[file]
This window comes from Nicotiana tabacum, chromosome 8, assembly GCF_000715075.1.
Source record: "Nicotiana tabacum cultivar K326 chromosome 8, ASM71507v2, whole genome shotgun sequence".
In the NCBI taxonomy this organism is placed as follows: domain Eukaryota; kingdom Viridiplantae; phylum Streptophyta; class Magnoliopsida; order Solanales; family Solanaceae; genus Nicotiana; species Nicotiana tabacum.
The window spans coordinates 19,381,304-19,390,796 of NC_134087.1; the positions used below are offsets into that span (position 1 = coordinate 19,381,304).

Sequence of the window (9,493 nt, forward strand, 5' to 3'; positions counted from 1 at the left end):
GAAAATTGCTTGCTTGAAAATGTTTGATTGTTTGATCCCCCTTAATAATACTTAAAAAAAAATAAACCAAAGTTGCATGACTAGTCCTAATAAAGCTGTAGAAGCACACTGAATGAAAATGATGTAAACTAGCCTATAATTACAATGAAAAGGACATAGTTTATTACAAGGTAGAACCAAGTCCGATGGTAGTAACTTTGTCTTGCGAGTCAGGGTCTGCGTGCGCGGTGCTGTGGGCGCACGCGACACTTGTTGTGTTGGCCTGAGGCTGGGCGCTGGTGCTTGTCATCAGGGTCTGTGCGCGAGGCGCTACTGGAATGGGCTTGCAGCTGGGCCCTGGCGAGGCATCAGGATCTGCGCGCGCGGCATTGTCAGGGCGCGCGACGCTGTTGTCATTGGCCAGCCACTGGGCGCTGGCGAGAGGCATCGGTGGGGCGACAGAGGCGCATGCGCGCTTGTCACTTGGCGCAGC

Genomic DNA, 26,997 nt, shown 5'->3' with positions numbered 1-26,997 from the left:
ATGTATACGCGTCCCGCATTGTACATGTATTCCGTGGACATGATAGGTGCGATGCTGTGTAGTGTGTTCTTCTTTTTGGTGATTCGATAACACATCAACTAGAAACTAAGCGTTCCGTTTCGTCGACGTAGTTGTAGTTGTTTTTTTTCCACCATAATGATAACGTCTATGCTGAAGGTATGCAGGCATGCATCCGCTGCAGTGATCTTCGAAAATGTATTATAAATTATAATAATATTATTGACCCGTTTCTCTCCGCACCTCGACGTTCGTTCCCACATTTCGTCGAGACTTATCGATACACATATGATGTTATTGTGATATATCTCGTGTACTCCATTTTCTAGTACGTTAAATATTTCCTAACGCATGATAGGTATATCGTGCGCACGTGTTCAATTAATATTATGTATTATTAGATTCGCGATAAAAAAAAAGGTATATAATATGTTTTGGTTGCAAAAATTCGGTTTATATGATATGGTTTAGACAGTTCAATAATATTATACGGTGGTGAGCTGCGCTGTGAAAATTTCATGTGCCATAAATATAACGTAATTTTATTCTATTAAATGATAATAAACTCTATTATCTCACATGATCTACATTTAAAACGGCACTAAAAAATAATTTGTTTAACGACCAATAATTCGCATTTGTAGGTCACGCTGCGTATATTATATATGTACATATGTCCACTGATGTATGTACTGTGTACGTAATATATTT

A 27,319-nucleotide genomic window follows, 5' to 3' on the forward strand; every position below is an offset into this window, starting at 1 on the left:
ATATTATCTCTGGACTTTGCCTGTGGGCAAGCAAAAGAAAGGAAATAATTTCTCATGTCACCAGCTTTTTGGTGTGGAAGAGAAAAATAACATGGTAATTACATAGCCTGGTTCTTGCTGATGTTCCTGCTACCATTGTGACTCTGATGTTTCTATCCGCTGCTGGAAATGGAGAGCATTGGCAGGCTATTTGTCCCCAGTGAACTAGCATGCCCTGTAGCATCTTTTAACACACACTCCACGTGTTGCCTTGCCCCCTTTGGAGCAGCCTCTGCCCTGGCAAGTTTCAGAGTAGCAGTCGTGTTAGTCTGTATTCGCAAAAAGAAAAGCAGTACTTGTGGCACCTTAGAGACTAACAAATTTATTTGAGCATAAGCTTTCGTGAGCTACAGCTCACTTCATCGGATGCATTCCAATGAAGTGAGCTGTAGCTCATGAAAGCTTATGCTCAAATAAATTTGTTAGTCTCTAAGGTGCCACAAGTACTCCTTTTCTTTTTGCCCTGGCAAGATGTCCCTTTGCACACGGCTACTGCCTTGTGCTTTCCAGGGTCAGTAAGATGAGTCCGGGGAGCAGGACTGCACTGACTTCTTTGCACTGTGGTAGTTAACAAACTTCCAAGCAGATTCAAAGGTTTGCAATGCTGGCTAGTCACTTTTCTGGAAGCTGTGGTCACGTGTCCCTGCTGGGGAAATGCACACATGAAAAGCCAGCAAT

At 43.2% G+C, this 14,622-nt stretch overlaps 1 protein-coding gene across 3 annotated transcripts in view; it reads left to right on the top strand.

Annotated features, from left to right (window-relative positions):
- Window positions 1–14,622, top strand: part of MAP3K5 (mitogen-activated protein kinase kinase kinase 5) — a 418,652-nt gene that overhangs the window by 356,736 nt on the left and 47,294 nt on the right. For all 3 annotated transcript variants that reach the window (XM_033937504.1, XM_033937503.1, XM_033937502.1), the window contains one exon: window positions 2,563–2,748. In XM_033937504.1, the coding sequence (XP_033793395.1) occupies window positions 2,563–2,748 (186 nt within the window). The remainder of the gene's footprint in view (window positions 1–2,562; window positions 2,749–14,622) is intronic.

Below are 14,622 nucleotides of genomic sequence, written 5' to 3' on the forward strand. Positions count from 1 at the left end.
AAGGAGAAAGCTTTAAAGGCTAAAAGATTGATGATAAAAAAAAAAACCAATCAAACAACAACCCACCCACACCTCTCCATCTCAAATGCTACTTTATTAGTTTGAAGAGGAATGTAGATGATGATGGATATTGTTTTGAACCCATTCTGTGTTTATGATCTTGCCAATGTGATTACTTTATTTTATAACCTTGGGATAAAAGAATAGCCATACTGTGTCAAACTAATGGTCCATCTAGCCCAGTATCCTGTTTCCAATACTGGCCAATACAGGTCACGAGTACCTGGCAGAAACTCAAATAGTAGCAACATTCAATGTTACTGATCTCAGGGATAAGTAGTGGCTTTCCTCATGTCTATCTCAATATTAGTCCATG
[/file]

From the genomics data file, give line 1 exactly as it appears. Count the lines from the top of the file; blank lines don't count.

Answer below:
This window comes from Nicotiana tabacum, chromosome 8, assembly GCF_000715075.1.